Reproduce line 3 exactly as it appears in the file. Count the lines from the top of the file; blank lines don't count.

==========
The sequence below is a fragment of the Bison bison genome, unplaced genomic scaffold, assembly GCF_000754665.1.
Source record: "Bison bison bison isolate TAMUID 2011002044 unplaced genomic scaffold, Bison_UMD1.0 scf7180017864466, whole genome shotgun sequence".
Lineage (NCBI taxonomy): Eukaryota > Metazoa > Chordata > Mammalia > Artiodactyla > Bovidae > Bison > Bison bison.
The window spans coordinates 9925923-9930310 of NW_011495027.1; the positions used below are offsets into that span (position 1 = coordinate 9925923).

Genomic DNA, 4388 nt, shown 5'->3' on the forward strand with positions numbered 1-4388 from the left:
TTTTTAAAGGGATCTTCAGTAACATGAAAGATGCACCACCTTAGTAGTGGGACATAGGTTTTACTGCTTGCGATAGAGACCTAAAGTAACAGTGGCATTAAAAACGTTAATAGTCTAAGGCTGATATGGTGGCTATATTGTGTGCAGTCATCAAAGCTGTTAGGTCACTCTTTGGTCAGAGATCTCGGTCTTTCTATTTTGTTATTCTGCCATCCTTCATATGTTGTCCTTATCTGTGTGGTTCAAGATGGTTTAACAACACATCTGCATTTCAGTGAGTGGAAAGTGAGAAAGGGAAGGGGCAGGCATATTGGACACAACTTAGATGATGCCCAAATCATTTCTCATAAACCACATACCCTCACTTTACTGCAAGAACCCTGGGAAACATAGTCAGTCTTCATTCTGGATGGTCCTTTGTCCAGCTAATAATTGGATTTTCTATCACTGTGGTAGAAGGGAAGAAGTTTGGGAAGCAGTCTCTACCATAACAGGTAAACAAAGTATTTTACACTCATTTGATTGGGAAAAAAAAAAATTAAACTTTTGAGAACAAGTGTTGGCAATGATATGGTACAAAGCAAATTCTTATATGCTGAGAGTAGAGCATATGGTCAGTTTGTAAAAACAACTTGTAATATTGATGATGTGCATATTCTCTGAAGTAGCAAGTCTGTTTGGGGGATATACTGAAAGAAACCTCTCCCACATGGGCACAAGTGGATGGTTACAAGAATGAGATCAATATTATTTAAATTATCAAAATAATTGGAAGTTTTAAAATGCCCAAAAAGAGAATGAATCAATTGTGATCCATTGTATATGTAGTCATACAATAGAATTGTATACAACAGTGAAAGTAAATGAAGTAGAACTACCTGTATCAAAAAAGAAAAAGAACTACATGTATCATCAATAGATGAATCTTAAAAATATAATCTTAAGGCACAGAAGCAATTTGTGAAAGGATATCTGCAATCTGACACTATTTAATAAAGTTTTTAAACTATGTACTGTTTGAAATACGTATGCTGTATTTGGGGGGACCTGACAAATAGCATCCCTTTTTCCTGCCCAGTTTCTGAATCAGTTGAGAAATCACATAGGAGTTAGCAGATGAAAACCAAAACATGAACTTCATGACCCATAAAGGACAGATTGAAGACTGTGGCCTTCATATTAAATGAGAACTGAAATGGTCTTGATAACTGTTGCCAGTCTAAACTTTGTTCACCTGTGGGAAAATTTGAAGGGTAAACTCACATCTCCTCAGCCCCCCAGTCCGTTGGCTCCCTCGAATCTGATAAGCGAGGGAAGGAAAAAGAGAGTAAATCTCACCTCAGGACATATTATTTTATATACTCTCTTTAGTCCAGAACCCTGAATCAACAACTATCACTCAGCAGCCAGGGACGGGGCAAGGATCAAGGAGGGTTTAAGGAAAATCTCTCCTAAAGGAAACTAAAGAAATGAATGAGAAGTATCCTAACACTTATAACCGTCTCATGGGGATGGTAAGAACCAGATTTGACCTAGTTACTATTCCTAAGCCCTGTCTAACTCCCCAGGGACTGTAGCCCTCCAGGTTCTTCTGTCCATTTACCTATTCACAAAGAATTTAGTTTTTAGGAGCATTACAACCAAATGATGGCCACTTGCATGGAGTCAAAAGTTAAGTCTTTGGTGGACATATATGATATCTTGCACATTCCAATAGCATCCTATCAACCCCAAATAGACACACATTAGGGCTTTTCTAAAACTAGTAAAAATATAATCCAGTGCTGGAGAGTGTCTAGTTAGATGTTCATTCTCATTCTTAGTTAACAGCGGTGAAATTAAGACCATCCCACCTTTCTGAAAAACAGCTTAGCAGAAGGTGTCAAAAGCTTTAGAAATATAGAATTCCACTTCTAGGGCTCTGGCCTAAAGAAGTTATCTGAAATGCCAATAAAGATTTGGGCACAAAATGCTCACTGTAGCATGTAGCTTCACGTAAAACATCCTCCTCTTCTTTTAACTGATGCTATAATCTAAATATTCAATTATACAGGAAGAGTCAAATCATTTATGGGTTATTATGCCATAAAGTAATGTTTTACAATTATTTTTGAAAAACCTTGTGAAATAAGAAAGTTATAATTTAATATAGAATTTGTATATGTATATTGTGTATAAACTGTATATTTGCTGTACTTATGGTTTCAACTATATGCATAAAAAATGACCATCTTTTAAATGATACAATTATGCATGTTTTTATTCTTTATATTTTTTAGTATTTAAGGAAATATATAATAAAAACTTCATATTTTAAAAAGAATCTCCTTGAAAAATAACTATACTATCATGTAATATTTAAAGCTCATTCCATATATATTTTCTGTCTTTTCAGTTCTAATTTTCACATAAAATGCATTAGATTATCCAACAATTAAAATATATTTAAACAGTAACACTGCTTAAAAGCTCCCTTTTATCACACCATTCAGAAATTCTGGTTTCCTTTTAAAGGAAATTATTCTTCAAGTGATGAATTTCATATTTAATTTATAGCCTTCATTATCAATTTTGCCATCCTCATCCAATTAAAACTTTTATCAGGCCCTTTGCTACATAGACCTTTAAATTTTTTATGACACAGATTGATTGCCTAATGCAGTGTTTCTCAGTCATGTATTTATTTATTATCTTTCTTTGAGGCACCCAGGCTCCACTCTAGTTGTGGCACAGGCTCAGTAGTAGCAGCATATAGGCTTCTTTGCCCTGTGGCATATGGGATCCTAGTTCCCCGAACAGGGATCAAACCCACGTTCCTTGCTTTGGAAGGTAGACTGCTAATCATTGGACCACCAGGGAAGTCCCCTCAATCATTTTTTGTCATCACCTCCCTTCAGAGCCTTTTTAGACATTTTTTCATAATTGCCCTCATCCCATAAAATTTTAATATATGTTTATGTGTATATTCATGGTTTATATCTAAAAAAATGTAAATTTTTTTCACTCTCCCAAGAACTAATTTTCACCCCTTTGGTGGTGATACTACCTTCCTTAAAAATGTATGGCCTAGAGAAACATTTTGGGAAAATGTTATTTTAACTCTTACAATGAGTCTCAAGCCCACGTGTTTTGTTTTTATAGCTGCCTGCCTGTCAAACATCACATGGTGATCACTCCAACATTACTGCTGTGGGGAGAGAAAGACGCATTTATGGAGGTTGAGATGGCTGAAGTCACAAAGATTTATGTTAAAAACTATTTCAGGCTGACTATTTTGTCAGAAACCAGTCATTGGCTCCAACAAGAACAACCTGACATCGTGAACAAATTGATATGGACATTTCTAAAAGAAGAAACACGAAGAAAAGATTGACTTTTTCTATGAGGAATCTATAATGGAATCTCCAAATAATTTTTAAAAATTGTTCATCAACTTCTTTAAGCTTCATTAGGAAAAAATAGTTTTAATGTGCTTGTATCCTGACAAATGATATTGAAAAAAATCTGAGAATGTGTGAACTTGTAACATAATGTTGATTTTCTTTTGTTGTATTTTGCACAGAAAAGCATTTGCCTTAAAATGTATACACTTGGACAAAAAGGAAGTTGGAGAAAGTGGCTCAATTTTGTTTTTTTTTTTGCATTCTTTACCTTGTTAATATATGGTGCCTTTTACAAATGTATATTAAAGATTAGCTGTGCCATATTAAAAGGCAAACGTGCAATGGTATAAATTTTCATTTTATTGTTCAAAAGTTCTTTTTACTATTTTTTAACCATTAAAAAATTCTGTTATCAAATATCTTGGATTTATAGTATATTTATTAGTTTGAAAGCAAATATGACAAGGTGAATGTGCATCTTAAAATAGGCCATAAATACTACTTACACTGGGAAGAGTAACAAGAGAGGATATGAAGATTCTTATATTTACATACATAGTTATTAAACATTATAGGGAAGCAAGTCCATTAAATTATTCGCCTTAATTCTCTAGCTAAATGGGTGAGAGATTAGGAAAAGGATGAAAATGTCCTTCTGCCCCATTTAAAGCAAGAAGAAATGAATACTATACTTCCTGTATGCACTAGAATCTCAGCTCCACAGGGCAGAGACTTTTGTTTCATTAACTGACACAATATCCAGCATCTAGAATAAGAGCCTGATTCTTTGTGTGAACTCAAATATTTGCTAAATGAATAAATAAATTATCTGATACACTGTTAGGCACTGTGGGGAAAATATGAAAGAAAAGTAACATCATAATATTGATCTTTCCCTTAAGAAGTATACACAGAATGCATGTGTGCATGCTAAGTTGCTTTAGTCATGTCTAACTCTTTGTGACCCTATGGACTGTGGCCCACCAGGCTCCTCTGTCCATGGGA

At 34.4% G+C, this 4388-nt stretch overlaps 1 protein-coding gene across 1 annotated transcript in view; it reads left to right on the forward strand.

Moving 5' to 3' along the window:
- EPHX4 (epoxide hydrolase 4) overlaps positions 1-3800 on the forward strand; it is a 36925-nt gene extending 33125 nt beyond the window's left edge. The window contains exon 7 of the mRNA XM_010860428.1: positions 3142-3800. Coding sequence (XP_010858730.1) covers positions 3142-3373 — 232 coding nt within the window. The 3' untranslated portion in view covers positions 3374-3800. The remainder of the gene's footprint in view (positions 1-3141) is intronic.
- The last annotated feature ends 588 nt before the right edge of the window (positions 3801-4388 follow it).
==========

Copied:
Lineage (NCBI taxonomy): Eukaryota > Metazoa > Chordata > Mammalia > Artiodactyla > Bovidae > Bison > Bison bison.